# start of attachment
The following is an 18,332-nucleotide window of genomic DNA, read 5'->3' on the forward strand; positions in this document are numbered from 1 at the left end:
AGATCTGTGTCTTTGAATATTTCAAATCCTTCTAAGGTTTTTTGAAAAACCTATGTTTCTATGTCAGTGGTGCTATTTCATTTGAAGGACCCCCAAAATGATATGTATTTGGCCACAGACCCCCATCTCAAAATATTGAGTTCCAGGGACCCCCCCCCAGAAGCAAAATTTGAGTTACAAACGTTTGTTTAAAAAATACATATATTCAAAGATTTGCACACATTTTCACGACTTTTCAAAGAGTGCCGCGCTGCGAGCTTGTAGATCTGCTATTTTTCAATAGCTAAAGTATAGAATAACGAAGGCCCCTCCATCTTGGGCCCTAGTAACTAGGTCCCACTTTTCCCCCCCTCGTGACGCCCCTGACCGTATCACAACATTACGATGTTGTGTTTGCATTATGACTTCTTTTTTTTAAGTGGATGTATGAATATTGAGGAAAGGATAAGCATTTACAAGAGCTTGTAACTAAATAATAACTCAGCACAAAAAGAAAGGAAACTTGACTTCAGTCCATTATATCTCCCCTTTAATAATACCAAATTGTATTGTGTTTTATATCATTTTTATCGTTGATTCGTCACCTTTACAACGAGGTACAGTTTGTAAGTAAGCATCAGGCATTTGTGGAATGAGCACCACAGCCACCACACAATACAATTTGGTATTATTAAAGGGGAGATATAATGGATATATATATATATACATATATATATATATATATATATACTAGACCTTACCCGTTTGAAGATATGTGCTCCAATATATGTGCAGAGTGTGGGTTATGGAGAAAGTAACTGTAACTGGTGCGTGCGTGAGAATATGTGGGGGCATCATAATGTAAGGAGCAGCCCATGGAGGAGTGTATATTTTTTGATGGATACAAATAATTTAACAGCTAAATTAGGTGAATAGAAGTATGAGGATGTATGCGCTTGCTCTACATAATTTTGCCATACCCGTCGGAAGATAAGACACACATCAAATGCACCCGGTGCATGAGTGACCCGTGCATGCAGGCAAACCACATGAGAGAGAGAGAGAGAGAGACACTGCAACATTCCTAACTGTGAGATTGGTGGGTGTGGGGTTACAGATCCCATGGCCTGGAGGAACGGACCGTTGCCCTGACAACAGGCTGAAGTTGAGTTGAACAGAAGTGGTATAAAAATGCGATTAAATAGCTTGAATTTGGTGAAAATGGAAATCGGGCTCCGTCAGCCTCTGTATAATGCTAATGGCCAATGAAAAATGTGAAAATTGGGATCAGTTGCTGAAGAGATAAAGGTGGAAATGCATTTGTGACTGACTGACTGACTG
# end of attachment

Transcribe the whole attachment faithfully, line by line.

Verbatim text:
The following is an 18,332-nucleotide window of genomic DNA, read 5'->3' on the forward strand; positions in this document are numbered from 1 at the left end:
AGATCTGTGTCTTTGAATATTTCAAATCCTTCTAAGGTTTTTTGAAAAACCTATGTTTCTATGTCAGTGGTGCTATTTCATTTGAAGGACCCCCAAAATGATATGTATTTGGCCACAGACCCCCATCTCAAAATATTGAGTTCCAGGGACCCCCCCCCAGAAGCAAAATTTGAGTTACAAACGTTTGTTTAAAAAATACATATATTCAAAGATTTGCACACATTTTCACGACTTTTCAAAGAGTGCCGCGCTGCGAGCTTGTAGATCTGCTATTTTTCAATAGCTAAAGTATAGAATAACGAAGGCCCCTCCATCTTGGGCCCTAGTAACTAGGTCCCACTTTTCCCCCCCTCGTGACGCCCCTGACCGTATCACAACATTACGATGTTGTGTTTGCATTATGACTTCTTTTTTTTAAGTGGATGTATGAATATTGAGGAAAGGATAAGCATTTACAAGAGCTTGTAACTAAATAATAACTCAGCACAAAAAGAAAGGAAACTTGACTTCAGTCCATTATATCTCCCCTTTAATAATACCAAATTGTATTGTGTTTTATATCATTTTTATCGTTGATTCGTCACCTTTACAACGAGGTACAGTTTGTAAGTAAGCATCAGGCATTTGTGGAATGAGCACCACAGCCACCACACAATACAATTTGGTATTATTAAAGGGGAGATATAATGGATATATATATATATACATATATATATATATATATATATACTAGACCTTACCCGTTTGAAGATATGTGCTCCAATATATGTGCAGAGTGTGGGTTATGGAGAAAGTAACTGTAACTGGTGCGTGCGTGAGAATATGTGGGGGCATCATAATGTAAGGAGCAGCCCATGGAGGAGTGTATATTTTTTGATGGATACAAATAATTTAACAGCTAAATTAGGTGAATAGAAGTATGAGGATGTATGCGCTTGCTCTACATAATTTTGCCATACCCGTCGGAAGATAAGACACACATCAAATGCACCCGGTGCATGAGTGACCCGTGCATGCAGGCAAACCACATGAGAGAGAGAGAGAGAGAGACACTGCAACATTCCTAACTGTGAGATTGGTGGGTGTGGGGTTACAGATCCCATGGCCTGGAGGAACGGACCGTTGCCCTGACAACAGGCTGAAGTTGAGTTGAACAGAAGTGGTATAAAAATGCGATTAAATAGCTTGAATTTGGTGAAAATGGAAATCGGGCTCCGTCAGCCTCTGTATAATGCTAATGGCCAATGAAAAATGTGAAAATTGGGATCAGTTGCTGAAGAGATAAAGGTGGAAATGCATTTGTGACTGACTGACTGACTG